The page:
AT&T’s proposed buyout of T-Mobile for $39 billion has run into a number of opponents, including Sprint CEO Dan Hesse who argues that the wireless industry will lose its innovative edge if the deal goes through. Now, Hesse is getting some support in the form of Al Franken — the former comedian and U.S. Senator from Minnesota.

Reuters reports that Franken is among the U.S. senators who is putting pressure on regulators to kill the deal.

“The merger of AT&T and T-Mobile would be a major step towards the creation of an entrenched duopoly in the wireless industry,” Franken writes in a letter to the Justice Department and the Federal Communications Commission. “It would concentrate enormous power over the entire telecommunications sector in the hands of only two companies, and it would incentivize AT&T and Verizon to coordinate prices to the detriment of consumers.”

He continues:

“American consumers rely on the DOJ and the FCC to protect competition. It is only through competition that wireless spectrum usage will become more efficient, handsets more innovative, customer service more responsive, network coverage broader, and prices lower.”

A number of corporations — including Facebook, Yahoo, Oracle and Microsoft — tossed their support behind the proposed buyout earlier in June.

But the proposed merger — a tie-up of the the second and fourth largest wireless carriers in the U.S. — is meeting some new headwinds. Last week, Sen. Herb Kohl of Wisconsin, the chairman of the Judiciary Committee’s Antitrust subcommittee, urged regulators to block the buyout. Other legislators have called on regulators to take a close look at the deal before approving it.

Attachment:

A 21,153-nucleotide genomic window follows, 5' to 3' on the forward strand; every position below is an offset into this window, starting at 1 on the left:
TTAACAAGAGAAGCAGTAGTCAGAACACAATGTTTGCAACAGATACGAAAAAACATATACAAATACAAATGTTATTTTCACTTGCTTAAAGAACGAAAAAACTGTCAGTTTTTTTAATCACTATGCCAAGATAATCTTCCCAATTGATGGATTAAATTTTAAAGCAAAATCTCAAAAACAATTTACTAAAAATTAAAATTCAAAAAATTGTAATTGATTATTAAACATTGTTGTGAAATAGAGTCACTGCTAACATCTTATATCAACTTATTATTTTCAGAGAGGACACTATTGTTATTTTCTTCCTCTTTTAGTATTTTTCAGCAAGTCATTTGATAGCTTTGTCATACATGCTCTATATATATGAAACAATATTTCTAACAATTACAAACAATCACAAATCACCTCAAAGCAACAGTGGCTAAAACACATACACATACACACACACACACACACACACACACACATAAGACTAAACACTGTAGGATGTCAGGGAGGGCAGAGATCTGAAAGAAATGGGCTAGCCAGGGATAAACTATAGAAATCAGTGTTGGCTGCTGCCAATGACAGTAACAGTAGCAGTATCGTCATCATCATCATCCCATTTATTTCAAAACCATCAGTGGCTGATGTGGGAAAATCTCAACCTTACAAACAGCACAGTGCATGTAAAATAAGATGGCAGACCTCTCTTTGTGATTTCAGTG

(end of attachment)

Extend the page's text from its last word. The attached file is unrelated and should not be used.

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  • Dan

    If weird Al is against the merger… must be right.  This guy is a complete loser.

    • Nowimp7

      if Dan is against Al (who is turning out to be a great Senator), then it must be a good thing.  Dan is a complete loser.

  • Guest

    Thank you, Sen. Franken. The 2010s is truly the “Al Franken decade.” 

  • mckoss

    I think this merger would be spectacularly non-competitive.  I think we could say goodbye to price and bandwidth competition if this merger were to go through.  Cellphone companies already have severe customer lock-in built into their businesses (do you know anyone who doesn’t *hate* their provider?).

    I think we either need more competition or more regulation to stop the carriers from beating up on their customers.  This merge is taking a step in the wrong direction.

  • Anonymous

    On the contrary, since we have Verizon and Sprint competting on the CDMA mobile format, so we need to T-Mobile and AT&T to compter on the GSM mobile format.  T-Mobile is the only affordable GSM provider.  So big kudos to Al Franken for sticking up for the US consumer by suppoeting the Maverick against the Communication Workers  and AT&T.   This country is about free enterprise, not monopolies.  Since GSM is the global standard, if  T-Mobile is goes away, the choice for international phones will be EXTREMELY limited to a few Verizon has and AT&T.   Remember who kept th iphone locked up for so long…AT&T.   Also remember AT&T is really SBC whose management was always about putting the Baby Bell back togethe.   that doesn’t sound like competition to me.  Al has it right…

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